In both Haiti and the Dominican Republic people have small businesses of cooking and selling food on the side of the road. There are also small cafeterias with good, home cooked meals available. Our plan is to set up something similar in the tent city in conjunction with the community organizing efforts. This would show that we, Project Esperanza, are concerned about meeting daily needs, but we also want to develop long term solutions. We would once again, need a building of some sort. We would then need a stove (either gas or charcoal), some pots, and some large iron spoons and knives. We would begin by purchasing enough rice and food products to cook a hearty meal for everyone living in the area. A few women would be hired to cook. Residents would then come with their own plate or bowl and purchase a healthy serving at 5 or 10 goud. This meal would normally cost 80-100 goud. The profit from this first day at 10 goud per serving would be enough to purchase the rice for the following day. The other ingredients would have to be funded from another source or perhaps servings should cost 15 goud. If cooks can be rotated and work voluntarily with the understanding that the community is benefiting from their volunteer services, this could almost be turned into a sustainable effort.
Of course there is risk of theft of the money. Through our trips and Celony's extended time in the area, we have determined a group of about four people we believe to be trustworthy. We could form a committee out of these people and put them in charge of this operation. I am not sure that we will be able to do this and the ability to do this depends on more than just funds. The attack Celony endured is not to be taken lightly but we also don't want to be scared or threatened away from the efforts. However, if we were attempt to do this, it would not be within the next few months and start up costs would be at least $1,500 USD to purchase the materials and food to last one day.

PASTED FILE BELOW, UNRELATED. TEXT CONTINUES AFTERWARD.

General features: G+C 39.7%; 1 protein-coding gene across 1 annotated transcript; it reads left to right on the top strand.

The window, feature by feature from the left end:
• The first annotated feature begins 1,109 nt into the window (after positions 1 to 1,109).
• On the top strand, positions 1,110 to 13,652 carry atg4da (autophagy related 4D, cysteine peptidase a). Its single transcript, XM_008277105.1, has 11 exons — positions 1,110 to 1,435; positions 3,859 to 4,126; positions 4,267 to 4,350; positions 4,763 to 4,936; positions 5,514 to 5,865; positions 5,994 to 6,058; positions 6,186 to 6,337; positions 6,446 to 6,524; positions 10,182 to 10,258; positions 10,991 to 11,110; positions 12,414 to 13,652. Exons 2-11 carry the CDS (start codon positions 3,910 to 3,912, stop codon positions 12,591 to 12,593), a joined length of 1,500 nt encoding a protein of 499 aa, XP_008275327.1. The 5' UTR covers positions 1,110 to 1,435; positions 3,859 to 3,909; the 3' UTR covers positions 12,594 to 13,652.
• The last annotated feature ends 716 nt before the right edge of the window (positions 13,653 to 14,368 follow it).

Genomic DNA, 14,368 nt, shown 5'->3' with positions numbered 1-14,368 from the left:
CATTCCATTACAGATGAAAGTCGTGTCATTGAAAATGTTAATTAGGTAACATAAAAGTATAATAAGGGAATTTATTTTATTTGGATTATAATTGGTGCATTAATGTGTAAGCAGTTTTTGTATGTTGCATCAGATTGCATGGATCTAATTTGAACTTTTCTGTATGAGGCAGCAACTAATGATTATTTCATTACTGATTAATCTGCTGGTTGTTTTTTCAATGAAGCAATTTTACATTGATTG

How could we assure our safety to execute this plan after what happened to Celony? These sorts of attacks normally can be understood as they follow a certain pattern. If this follows the pattern we have seen while working with Haitian street kids in the Dominican Republic, many members of the group were likely frustrated at our presence while not receiving anything tangible. They did not trust that we would ever bring any tangible benefits to their lives and decided to get what they could out of the situation while we were around and steal. At first, many other members of the group may be pleased that someone went on and robbed us. After sometime the majority of the group will realize that we are not returning and were perhaps indeed genuine in what we had talked about doing. The act will then receive negative feedback from rest of the group. The group as a whole may regret what happened if given long enough, people will be humble and responsive to our presence and plan. If given too long people will become disillusioned and our initial efforts will have lost their impact. The key is to find the window between two little time and too much time.